This untitled collection of photographs are part of an ongoing project which has
no foreseeable conclusion. In fact, all of the photographs are untitled and are only
distinguishable by their reference name found between the parentheses.
Shortly before leaving Guyana in June 2016, I had the opportunity to sit down with retired Civil Engineer, Egbert Carter and Photographer and Lawyer, Nikhil Ramkarran to discuss the Queen Victoria monument found in front of the High Court in central Georgetown.
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Photography & Memory: A Talk at the Moray House Trust
On the 6th of November 2014, Karran Sahadeo gave a talk at the Moray House Trust in Georgetown, Guyana about how our memories are effected by the camera and other gadgets. Sahadeo retraces the genesis of his artistic practice which includes photography and installation to help us understand how his memory is effected by the photographs he takes and re-creates. He then moves on to explain the tensions he faced after returning to Guyana after 24 years including how his memory of the country was challenged by the scenes he began to photograph.
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Outsourcing Memories: Why My Past is a Lie
I do not remember the exact moment when I began questioning my memory. And until recently, it was not the center of my practice. In the summer of 2012, I was hospitalized as part of the final phase of chemotherapy to treat the Hodgkin’s disease I had relapsed earlier in the year. I do not recall in great detail much of what happened. This had nothing to do my memory, instead this selective amnesia was brought upon by the mundane day-to-day life of lying in a bed. I could not tell you what I ate, or wasn’t eating. I could not tell you how much weight I lost, or about the weather on the other side of my window. I was caught in a routine. What I can recall, in great detail, was the shaking hands of the medical student doing work experience that could not find my pulse. I remember the bulging eyes of the senior nurse as she read 39.2 degrees from the thermometer. But most of all, I remember the furrowed eyebrows of the doctor with a pen to his lips who stood, bewildered because he could not tell me what the next few days would consist of. These gestures reminded me of an artist whom I had looked to for visual advice..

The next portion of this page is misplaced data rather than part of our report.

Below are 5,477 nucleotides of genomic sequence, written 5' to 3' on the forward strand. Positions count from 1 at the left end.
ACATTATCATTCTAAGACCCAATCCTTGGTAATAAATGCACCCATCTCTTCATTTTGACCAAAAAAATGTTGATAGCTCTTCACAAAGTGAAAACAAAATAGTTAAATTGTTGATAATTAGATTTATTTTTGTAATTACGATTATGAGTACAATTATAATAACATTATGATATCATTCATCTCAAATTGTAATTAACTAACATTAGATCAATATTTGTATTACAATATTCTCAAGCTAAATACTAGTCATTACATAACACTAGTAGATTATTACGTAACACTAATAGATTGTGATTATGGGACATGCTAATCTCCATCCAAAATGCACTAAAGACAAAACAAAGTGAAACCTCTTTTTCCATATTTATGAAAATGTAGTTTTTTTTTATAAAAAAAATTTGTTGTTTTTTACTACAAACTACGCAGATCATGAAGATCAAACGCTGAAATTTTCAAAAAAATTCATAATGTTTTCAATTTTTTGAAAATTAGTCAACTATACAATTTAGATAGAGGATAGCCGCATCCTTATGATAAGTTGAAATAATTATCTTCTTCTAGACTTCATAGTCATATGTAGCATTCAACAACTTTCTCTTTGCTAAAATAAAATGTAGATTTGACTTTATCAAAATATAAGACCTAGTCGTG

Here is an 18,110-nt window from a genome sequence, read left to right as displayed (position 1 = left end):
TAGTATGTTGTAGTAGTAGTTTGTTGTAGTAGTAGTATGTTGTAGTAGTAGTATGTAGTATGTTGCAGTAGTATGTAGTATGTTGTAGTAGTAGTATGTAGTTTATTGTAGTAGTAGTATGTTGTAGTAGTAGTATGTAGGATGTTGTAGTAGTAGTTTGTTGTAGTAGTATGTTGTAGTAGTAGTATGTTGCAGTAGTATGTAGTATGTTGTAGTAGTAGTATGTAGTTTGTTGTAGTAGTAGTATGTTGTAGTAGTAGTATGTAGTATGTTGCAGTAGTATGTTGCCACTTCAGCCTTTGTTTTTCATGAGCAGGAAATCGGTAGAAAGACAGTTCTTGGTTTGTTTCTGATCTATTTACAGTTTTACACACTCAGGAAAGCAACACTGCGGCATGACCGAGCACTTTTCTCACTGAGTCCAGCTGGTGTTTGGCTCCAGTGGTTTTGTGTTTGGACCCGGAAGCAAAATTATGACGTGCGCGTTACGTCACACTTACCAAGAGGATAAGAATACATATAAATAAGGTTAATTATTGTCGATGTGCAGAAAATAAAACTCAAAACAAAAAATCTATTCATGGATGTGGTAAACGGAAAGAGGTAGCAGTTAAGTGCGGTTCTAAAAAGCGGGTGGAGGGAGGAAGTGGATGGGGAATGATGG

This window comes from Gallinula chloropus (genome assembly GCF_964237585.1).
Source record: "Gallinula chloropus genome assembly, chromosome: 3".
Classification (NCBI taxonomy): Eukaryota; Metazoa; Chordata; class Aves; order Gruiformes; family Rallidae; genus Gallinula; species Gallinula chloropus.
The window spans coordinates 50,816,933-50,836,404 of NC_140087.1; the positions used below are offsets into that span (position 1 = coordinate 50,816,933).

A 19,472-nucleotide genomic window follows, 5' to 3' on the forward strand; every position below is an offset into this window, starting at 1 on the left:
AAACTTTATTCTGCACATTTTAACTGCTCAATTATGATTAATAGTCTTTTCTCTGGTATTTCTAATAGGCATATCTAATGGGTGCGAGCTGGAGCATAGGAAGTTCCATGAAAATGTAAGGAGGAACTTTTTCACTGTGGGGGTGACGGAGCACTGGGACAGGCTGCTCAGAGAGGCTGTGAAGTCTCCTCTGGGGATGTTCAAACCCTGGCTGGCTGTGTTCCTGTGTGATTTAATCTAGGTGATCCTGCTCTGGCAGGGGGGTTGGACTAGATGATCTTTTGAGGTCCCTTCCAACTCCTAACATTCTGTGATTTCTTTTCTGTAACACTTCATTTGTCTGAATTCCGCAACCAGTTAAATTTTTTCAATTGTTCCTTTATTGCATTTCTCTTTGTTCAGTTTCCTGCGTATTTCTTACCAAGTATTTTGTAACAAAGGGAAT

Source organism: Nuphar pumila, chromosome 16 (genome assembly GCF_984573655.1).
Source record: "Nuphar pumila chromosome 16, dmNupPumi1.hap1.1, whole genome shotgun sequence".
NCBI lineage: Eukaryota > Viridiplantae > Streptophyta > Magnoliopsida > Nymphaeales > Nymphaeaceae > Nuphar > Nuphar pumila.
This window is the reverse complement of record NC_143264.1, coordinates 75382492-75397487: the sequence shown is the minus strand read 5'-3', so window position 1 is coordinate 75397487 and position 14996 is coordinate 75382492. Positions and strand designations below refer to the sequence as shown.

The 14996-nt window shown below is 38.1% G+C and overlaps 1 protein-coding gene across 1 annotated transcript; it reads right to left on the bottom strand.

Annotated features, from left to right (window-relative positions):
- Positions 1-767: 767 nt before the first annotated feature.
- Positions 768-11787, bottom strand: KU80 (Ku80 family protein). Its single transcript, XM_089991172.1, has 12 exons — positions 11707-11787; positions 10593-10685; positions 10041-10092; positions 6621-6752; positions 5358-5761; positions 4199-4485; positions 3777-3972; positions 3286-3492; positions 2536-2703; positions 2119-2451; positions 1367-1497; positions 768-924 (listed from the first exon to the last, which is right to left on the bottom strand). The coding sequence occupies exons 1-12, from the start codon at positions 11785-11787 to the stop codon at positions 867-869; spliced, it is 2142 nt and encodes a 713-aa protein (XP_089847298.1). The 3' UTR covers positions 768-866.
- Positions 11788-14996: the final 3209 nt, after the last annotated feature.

Last Day: A Story of the Quantified Life
The Last Day is a video work and installation that sets out to provoke thought about contemporary culture and lifestyle. Made up of “found” video and images from the artist’s various social networks and using the language of contemporary media advertisement, The Last Day is an intense examination and reflection of the artist’s choice of living publicly while exploring themes of technology dependence, narcissism, and privacy. The resulting video is 2 minutes and 15 seconds in duration and follows the fictional last day between the artist and his partner.